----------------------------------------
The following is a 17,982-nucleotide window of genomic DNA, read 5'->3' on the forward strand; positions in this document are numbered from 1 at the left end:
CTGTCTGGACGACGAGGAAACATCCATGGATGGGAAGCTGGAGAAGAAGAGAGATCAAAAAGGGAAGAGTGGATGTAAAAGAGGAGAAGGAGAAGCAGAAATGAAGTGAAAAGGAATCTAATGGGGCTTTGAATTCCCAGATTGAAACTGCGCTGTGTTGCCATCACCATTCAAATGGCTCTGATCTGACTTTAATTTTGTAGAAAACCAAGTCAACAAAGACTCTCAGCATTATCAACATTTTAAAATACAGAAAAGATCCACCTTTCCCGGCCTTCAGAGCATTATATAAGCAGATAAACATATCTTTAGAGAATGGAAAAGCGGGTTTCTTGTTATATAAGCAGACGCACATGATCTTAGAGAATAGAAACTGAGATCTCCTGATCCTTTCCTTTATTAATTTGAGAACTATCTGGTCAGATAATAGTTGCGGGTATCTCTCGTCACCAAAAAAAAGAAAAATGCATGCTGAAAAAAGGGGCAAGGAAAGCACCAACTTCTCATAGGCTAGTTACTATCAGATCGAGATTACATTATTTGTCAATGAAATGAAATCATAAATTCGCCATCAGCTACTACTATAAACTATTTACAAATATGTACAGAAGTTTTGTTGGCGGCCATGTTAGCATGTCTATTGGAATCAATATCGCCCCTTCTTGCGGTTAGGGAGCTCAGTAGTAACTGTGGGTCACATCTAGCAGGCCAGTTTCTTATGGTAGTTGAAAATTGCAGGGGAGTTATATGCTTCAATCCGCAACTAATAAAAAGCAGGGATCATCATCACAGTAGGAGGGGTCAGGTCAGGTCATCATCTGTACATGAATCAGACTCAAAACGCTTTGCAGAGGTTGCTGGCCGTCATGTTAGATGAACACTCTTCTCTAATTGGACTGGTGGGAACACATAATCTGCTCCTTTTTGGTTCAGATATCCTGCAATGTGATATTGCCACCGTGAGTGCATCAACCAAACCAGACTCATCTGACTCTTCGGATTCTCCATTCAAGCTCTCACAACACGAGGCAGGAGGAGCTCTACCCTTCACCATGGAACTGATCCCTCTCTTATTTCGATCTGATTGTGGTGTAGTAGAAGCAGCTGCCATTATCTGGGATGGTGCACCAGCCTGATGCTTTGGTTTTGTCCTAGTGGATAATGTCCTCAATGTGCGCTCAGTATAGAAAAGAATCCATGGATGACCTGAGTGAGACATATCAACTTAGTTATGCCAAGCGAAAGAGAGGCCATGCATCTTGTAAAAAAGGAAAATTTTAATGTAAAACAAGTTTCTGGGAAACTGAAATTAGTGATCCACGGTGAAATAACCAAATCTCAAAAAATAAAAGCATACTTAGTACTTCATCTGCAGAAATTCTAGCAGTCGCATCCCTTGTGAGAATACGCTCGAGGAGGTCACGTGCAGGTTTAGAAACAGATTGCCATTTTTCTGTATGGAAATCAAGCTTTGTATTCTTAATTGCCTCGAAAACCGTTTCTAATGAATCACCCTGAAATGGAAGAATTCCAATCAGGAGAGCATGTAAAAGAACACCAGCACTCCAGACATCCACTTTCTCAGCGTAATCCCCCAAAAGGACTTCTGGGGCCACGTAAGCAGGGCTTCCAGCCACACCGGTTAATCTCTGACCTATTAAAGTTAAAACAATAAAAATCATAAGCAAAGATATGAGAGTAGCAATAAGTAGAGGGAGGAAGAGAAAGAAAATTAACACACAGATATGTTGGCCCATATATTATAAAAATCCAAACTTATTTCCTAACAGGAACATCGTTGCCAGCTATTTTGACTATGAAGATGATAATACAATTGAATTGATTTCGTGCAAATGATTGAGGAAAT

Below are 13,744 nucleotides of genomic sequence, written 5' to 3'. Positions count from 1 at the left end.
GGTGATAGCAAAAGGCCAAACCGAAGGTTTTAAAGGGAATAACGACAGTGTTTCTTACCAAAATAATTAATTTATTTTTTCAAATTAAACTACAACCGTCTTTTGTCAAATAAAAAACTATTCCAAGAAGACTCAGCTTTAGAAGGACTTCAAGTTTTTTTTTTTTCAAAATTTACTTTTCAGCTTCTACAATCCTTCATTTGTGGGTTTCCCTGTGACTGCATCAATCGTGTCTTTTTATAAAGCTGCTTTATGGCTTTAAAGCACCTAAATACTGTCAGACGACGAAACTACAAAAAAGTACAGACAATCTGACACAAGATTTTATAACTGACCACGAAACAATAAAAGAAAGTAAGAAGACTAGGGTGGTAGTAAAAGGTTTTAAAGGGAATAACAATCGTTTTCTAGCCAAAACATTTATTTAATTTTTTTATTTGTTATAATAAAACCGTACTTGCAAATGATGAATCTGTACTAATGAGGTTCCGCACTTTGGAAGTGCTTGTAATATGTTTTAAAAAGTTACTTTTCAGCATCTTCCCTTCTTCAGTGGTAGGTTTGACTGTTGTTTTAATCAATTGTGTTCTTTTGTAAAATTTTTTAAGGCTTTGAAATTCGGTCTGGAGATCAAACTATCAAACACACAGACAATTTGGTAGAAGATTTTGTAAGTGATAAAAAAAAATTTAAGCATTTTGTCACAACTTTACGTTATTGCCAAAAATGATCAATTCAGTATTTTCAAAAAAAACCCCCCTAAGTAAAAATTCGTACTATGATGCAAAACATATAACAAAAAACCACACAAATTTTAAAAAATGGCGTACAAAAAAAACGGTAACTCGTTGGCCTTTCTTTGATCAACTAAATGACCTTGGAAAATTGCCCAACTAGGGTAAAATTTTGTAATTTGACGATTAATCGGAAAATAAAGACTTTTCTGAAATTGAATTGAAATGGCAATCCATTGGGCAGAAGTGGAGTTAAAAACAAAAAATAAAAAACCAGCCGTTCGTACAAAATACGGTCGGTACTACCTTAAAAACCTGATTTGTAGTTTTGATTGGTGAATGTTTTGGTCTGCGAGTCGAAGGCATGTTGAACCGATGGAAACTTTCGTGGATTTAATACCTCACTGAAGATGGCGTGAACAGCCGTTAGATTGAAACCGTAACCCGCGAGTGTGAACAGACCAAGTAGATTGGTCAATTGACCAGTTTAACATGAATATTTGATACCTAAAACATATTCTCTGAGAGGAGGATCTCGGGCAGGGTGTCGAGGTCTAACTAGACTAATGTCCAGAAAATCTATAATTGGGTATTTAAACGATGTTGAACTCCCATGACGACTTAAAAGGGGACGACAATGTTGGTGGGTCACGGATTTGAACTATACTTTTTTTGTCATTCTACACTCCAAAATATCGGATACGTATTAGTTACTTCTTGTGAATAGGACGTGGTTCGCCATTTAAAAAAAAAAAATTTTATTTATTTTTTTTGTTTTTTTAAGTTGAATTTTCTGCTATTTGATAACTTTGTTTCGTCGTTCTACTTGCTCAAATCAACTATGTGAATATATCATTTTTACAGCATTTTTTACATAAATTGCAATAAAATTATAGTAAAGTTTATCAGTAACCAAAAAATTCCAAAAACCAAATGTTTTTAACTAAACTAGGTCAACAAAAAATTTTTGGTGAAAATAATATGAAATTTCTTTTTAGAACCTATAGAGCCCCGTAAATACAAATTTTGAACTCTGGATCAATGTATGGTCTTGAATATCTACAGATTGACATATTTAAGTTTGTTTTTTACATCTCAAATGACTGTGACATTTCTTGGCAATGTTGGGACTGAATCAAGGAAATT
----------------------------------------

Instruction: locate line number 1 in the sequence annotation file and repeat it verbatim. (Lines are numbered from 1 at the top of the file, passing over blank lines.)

The following is a 17,982-nucleotide window of genomic DNA, read 5'->3' on the forward strand; positions in this document are numbered from 1 at the left end: